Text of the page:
Labor to Back Coalition’s Religious Bill but Push for Amendments

By Nina Nguyen
Nina Nguyen
Nina Nguyen
Nina Nguyen is a reporter based in Sydney. She covers Australian news with a focus on social, cultural, and identity issues. She is fluent in Vietnamese. Contact her at
February 9, 2022Updated: February 9, 2022

Labor will support the government’s proposed religious discrimination bill but will move a number of amendments to prevent church schools from expelling gay and transgender students based on their sexuality.

After a lengthy caucus meeting, shadow attorney-general Mark Dreyfus confirmed Labor would seek four key changes, including a prohibition on discrimination against students on the basis of sexuality and gender identity, by changing section 38 (3) of the Sex Discrimination Act.

The proposed amendments also include clarifying that the contentious statement of belief provision does not remove existing protections against discrimination, along with banning religious vilification and preventing in-home aged care service providers from discriminating against children based on their gender identity.

“Labor believes religious organisations and people of faith have the right to act in accordance with the doctrines, beliefs or teachings of their traditions and faith,” Dreyfus said.

“But as we have made clear from the outset, any extension of the federal anti-discrimination framework should not come at the expense of existing laws that protect Australians from other forms of discrimination.”

The coalition party room had agreed to amendments to the bill on Monday, noting that schools would still be able to expel transgender students in order “to avoid injury to the religious susceptibilities of adherents of that religion or creed.”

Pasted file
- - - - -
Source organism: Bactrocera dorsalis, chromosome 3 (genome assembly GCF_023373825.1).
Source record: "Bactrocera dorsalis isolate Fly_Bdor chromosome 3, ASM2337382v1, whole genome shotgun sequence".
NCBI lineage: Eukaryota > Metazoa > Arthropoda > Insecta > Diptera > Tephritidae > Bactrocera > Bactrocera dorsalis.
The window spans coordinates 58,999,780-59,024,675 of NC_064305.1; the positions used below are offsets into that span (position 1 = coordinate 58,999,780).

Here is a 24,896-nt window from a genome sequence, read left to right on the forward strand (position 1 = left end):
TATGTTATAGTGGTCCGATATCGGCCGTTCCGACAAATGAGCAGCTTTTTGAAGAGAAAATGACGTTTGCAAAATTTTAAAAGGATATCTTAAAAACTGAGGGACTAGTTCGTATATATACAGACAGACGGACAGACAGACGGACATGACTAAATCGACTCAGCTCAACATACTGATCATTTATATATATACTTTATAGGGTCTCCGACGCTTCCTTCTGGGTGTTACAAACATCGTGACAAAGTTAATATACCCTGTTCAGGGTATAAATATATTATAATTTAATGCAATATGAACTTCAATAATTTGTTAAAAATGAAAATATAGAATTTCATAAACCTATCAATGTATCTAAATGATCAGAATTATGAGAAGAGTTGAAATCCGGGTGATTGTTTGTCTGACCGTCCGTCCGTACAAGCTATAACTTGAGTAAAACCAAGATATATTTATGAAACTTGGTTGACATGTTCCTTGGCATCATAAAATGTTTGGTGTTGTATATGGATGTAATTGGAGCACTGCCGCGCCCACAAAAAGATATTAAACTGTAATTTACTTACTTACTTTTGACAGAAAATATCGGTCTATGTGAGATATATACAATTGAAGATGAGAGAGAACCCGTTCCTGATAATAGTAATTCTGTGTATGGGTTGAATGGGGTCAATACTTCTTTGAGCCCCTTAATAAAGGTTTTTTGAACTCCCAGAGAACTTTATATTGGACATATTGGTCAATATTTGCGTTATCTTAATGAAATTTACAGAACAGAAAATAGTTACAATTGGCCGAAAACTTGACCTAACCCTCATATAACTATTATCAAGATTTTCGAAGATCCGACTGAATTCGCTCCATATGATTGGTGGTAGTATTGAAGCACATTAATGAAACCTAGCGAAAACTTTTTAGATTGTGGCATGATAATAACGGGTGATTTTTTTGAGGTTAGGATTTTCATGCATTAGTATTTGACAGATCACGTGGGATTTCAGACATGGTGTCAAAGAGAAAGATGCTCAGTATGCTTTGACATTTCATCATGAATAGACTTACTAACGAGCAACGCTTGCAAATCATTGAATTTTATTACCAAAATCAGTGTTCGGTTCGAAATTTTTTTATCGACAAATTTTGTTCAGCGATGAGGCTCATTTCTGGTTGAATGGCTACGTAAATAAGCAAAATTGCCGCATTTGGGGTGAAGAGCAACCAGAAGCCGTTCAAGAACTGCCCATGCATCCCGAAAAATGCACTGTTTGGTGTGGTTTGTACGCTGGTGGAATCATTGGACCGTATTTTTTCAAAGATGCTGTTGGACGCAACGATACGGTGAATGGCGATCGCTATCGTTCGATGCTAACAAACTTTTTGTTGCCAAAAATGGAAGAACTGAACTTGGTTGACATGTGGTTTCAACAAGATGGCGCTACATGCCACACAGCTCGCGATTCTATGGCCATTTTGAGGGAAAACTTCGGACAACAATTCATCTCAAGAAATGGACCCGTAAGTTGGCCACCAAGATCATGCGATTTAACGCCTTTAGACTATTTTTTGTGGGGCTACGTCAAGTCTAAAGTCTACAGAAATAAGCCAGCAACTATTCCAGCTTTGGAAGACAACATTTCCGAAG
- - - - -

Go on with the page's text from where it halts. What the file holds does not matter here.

However, not every Labor Mp is happy with the decision, with Bridget Archer, Liberal MP for Bass, saying that she will vote against the Coalition’s religious discrimination bill as it fails to protect transgender students.

Despite the division in his own party about the religious discrimination laws, Morrison asked the party room to “think about our team,” and support the bills that would shield people from expressing their beliefs.

Meanwhile, faith groups said they would reject a watered-down religious bill, with the Australian Christian Lobby saying “eighty-one percent of Australians” believe the government should pass religious discrimination legislation to “ensure that people cannot be discriminated against based on their religion, just as on the basis of age, race and gender.”

NCEC executive director Jacinta Collins, a former Labor senator, on Wednesday, called on Parliament to pass the Religious Discrimination legislation without delay.

“Both major parties have acknowledged the importance of our schools maintaining their religious ethos with their support for the protections proposed in the religious discrimination bill,” Collins said.

“This important legislation realises Australia’s international responsibility to protect religious freedom including establishing religious schools and the rights of parents to ensure the education of their children in line with their religious beliefs and values.”

Collins noted that Catholic schools should be able to select staff “who share our faith or are willing to support the ethos and mission of the school.”

University of Notre Dame adjunct associate professor Mark Fowler told The Australian on Feb. 9 that “the freedom to establish independent religious schools is grounded in the long-standing international human right of parents to ‘ensure the religious and moral education of their children in conformity with their own convictions.’”

“That freedom is curtailed where the ability of schools to appoint persons who authentically model the relevant beliefs is itself limited,” he said.

Debate is continuing on the legislation in the lower house on Wednesday, but with at least 36 speakers listed it may not get to a vote until Thursday.